This list comes from Kate Swaffer who after being diagnosed offers a fresh perspective on how to live beyond dementia rather than only die from it, and how family, friends and dementia care professionals can more positively support people post diagnosis to do this. She has lovingly challenged, advised, and counseled me quite a few times on my journey. We even launched a Q&A blog where we peppered each other with questions.
As a follow-up to my go-to strategies for family visits, I plucked a few key tips to consider and am listing my top ten:
- Don’t tell the person they are wrong.
- Don’t say “Remember when … “
- Don’t correct or challenge trivial things.
- Don’t assume they can’t understand you because they are silent.
- Don’t think they can’t communicate just because we can’t speak.
- Don’t talk about them to someone else in front of them.
- Don’t remind them of a death of a loved one or pet.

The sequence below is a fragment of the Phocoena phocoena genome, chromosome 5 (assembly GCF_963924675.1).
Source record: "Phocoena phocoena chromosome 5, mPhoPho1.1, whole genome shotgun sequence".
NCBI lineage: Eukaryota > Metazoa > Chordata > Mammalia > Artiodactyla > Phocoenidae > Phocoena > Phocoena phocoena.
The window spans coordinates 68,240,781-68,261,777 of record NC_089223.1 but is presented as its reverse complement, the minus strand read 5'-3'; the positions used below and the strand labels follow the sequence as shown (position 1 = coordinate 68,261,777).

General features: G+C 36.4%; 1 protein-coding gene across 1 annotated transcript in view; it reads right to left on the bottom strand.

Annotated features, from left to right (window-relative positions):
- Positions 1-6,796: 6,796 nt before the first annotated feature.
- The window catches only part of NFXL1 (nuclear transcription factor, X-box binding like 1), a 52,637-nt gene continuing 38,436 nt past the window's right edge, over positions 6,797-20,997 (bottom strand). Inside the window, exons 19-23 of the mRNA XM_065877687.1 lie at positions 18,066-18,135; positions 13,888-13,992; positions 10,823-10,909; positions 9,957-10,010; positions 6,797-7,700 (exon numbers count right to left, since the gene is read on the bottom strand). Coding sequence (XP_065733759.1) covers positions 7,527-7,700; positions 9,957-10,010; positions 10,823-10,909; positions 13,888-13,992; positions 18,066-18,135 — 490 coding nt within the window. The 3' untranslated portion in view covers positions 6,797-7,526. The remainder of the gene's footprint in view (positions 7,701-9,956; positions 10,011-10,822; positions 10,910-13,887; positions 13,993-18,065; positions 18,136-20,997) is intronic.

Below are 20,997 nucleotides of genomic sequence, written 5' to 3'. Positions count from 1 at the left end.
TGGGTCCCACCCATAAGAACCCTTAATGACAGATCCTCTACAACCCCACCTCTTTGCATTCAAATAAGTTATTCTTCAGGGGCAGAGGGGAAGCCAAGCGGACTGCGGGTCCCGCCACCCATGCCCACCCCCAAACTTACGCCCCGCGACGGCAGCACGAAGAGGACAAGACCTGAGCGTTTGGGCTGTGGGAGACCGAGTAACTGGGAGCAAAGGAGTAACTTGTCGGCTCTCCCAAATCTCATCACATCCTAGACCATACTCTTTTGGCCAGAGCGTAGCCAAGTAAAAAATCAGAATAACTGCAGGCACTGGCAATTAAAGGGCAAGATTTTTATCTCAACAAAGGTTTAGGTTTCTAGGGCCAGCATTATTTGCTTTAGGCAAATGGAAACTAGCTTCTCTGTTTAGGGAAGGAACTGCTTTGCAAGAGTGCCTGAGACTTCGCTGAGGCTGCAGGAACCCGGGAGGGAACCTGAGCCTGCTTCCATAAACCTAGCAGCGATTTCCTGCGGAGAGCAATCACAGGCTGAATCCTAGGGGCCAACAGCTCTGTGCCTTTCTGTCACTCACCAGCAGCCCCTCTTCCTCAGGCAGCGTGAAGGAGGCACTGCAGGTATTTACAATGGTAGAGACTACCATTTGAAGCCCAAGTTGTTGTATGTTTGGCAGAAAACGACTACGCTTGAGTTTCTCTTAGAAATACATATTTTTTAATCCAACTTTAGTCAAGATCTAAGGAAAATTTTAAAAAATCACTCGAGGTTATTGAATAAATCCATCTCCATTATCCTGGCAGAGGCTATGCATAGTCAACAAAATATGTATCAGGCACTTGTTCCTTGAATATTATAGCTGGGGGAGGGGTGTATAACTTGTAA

- Don’t blame them for the changes in their behavior.
- Don’t assume they can’t answer for themselves.
- Don’t assume because they can’t tell you, that your words or actions don’t hurt their feelings.
It is easy to read the list, but not as easy to make these part of your actions when you are visiting. I am going to share my individual experiences with each of these over the next month. It time for me to learn and I hope my mistakes will help you learn faster than I did!
Be mindful of the words you use, and forgive yourself when you make a mistake — just build on what you are learning. Recognize that the person diagnosed with dementia still has the same craving for meaning and purpose that is the core of every human.
The changes in behavior are not hidden personality traits. As the brain is changing, so is the person living with dementia. When you have met one person with dementia, you have met one person.
Thank you to Kate who continues to be a beacon of hope living with dementia working to provide us with inspiration, love and truth. Admired.